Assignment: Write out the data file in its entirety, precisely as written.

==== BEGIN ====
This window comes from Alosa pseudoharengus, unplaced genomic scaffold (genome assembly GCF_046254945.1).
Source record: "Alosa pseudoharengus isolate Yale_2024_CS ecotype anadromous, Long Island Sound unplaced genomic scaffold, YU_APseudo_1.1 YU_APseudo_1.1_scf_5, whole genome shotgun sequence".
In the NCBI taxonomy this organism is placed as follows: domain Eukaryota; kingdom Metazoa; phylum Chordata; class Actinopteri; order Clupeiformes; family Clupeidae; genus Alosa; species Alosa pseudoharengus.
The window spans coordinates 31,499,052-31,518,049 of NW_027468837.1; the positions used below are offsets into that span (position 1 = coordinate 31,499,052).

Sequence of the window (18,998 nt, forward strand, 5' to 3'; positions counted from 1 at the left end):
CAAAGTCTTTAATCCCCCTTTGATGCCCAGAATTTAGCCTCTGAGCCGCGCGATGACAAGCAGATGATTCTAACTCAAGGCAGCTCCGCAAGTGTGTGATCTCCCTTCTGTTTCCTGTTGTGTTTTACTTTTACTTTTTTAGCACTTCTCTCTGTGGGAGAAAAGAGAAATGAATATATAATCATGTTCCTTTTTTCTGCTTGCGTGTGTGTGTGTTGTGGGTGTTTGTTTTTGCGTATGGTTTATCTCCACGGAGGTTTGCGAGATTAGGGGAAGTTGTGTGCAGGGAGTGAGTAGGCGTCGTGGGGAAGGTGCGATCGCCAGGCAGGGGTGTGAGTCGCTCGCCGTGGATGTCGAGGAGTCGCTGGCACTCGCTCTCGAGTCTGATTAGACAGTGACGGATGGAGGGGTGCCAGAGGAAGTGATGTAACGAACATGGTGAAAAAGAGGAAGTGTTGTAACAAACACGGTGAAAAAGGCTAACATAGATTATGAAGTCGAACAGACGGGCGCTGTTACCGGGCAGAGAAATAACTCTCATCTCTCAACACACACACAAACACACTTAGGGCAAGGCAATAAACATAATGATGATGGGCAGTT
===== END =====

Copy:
This window comes from Alosa pseudoharengus, unplaced genomic scaffold (genome assembly GCF_046254945.1).
Source record: "Alosa pseudoharengus isolate Yale_2024_CS ecotype anadromous, Long Island Sound unplaced genomic scaffold, YU_APseudo_1.1 YU_APseudo_1.1_scf_5, whole genome shotgun sequence".
In the NCBI taxonomy this organism is placed as follows: domain Eukaryota; kingdom Metazoa; phylum Chordata; class Actinopteri; order Clupeiformes; family Clupeidae; genus Alosa; species Alosa pseudoharengus.
The window spans coordinates 31,499,052-31,518,049 of NW_027468837.1; the positions used below are offsets into that span (position 1 = coordinate 31,499,052).

Sequence of the window (18,998 nt, forward strand, 5' to 3'; positions counted from 1 at the left end):
CAAAGTCTTTAATCCCCCTTTGATGCCCAGAATTTAGCCTCTGAGCCGCGCGATGACAAGCAGATGATTCTAACTCAAGGCAGCTCCGCAAGTGTGTGATCTCCCTTCTGTTTCCTGTTGTGTTTTACTTTTACTTTTTTAGCACTTCTCTCTGTGGGAGAAAAGAGAAATGAATATATAATCATGTTCCTTTTTTCTGCTTGCGTGTGTGTGTGTTGTGGGTGTTTGTTTTTGCGTATGGTTTATCTCCACGGAGGTTTGCGAGATTAGGGGAAGTTGTGTGCAGGGAGTGAGTAGGCGTCGTGGGGAAGGTGCGATCGCCAGGCAGGGGTGTGAGTCGCTCGCCGTGGATGTCGAGGAGTCGCTGGCACTCGCTCTCGAGTCTGATTAGACAGTGACGGATGGAGGGGTGCCAGAGGAAGTGATGTAACGAACATGGTGAAAAAGAGGAAGTGTTGTAACAAACACGGTGAAAAAGGCTAACATAGATTATGAAGTCGAACAGACGGGCGCTGTTACCGGGCAGAGAAATAACTCTCATCTCTCAACACACACACAAACACACTTAGGGCAAGGCAATAAACATAATGATGATGGGCAGTT